U.S. Stocks Tick Higher, Extending Gains
By Akane Otani and Anna Isaac
U.S. stocks inched higher Wednesday, putting the Dow Jones Industrial Average on track to post its sixth straight session of gains.
The blue-chip index edged up 67 points, or 0.3%, to 26976. The S&P 500 ticked up 0.2%, and the Nasdaq Composite advanced 0.5%.
With not much economic data on the docket for Wednesday, markets moves were relatively muted. Investors are looking ahead to central bank meetings in the coming days when the European Central Bank and Federal Reserve are expected to cut interest rates.
"We're waiting to see policy makers react to stabilize growth," said Shawn Snyder, head of investment strategy at Citi Personal Wealth Management.
Because there is still so much uncertainty around the path of U.S.-China trade talks, "it's hard to judge what the economic outlook is," Mr. Snyder said, though he added that Citi doesn't expect a bear market in stocks in the near term.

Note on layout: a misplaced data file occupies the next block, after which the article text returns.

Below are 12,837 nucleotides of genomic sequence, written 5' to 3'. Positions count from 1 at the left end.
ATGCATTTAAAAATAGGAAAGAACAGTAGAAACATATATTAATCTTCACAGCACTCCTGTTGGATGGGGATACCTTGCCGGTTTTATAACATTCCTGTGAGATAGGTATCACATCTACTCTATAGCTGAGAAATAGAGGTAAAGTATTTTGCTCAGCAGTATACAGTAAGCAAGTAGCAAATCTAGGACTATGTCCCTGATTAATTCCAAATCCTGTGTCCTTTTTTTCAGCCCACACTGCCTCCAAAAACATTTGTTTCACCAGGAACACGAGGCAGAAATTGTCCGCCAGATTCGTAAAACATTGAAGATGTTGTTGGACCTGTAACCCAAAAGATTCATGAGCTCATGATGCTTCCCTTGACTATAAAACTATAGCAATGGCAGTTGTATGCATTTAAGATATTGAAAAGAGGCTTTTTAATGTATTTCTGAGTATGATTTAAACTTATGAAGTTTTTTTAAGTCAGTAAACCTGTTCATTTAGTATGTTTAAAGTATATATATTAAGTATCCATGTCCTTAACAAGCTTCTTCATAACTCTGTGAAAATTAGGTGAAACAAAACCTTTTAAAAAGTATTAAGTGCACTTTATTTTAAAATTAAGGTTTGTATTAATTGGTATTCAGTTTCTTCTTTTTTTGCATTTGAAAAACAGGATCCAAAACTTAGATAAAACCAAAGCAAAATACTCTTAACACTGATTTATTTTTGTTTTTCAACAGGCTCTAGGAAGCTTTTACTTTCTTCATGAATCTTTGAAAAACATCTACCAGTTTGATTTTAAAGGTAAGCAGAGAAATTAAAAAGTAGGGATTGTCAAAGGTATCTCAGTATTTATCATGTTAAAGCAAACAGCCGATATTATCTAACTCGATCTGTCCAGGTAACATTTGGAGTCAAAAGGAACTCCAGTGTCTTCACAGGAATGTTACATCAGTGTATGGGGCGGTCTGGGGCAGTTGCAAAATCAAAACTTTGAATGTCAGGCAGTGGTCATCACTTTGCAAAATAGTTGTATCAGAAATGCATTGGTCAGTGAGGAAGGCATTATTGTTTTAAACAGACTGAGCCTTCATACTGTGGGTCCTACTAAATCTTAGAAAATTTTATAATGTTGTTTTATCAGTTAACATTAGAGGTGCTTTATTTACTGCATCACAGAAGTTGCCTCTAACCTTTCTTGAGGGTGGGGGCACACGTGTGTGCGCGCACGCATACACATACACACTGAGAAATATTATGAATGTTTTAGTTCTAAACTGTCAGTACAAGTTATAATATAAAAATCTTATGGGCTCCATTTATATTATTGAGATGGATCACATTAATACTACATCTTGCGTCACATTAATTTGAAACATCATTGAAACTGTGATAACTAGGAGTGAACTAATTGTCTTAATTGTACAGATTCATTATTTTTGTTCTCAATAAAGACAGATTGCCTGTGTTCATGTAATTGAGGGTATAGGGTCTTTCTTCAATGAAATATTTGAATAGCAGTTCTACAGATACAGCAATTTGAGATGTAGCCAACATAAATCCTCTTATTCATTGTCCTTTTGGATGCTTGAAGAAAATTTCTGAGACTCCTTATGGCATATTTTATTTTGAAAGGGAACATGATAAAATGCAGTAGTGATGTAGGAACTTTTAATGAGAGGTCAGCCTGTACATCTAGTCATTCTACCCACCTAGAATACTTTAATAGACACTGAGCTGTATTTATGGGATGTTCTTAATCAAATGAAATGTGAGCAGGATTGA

Earnings-related news drove swings among individual stocks, with Dave & Buster's Entertainment sliding 7.5% after cutting its guidance.
GameStop shed 9% after reporting a loss for the most-recent quarter and giving a downbeat forecast for the year.
Elsewhere, markets in Europe and Asia were mostly higher. The Stoxx Europe 600 rose 0.8% and South Korea's Kospi added 0.8% after strong jobs data.
Shares of London Stock Exchange Group gained 6.4% after Hong Kong Exchanges & Clearing made an offer to buy it in a $36.56 billion cash-and-share deal.
Investors have shown signs in recent days of expecting less stimulus from the ECB when it meets Thursday.
"Ahead of the ECB meeting investors seemed to take some chips off the table with aggressive expectations being pared back," said Antoine Bouvet, senior rates strategist at ING Bank in a note.
Still, investors are still betting both the ECB and the Fed will lower rates when they meet. On Wednesday, President Trump called again for looser U.S. monetary policy, when he tweeted, "The Federal Reserve should get our interest rates down to ZERO, or less, and we should then start to refinance our debt."
Expectations of lower rates helped markets climb at the start of the year, though stocks have pared some of their gains since then.
Government bond prices weakened, with the yield on the 10-year U.S. Treasury note rising to 1.730% from 1.706% on Tuesday after data showed producer prices rose more than expected in August. With bonds, prices move inversely to yields.
Inflation tends to hurt government bond prices because it chips away at the value of bonds' fixed payouts.
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